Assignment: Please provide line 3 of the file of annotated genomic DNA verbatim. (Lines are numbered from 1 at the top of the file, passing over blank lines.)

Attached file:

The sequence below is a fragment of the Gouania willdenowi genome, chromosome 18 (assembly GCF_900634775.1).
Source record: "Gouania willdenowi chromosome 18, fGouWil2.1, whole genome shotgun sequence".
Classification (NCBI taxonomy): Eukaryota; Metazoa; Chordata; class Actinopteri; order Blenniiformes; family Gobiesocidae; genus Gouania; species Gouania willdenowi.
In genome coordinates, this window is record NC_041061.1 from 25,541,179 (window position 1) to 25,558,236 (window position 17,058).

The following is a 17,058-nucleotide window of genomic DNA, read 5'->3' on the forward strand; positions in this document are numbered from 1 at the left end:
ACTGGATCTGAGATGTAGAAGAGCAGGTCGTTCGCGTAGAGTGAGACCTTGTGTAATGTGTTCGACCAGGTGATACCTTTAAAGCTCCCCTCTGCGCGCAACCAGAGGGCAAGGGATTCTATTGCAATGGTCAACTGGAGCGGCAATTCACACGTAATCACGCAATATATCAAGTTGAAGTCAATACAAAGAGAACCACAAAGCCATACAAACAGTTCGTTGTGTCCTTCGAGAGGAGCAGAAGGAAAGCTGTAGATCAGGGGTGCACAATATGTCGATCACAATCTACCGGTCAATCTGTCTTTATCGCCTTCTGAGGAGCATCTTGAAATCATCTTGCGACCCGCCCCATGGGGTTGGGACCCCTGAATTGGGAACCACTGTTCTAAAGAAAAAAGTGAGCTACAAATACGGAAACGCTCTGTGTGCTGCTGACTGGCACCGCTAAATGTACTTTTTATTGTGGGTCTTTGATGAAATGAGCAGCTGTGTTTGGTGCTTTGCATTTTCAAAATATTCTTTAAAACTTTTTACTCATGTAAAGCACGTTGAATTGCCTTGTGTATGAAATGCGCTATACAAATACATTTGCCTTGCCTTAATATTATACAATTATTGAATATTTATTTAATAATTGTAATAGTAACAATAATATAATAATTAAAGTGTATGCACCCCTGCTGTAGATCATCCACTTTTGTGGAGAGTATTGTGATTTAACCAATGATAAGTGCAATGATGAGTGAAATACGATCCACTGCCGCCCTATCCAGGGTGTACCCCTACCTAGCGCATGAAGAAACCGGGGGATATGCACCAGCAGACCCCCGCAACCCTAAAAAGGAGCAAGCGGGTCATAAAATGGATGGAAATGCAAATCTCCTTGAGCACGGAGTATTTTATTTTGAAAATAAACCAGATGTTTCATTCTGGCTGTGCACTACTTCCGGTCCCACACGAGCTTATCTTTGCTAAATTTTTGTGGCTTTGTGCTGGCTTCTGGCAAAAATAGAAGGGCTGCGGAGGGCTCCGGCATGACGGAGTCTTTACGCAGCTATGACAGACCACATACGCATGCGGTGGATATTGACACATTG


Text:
Classification (NCBI taxonomy): Eukaryota; Metazoa; Chordata; class Actinopteri; order Blenniiformes; family Gobiesocidae; genus Gouania; species Gouania willdenowi.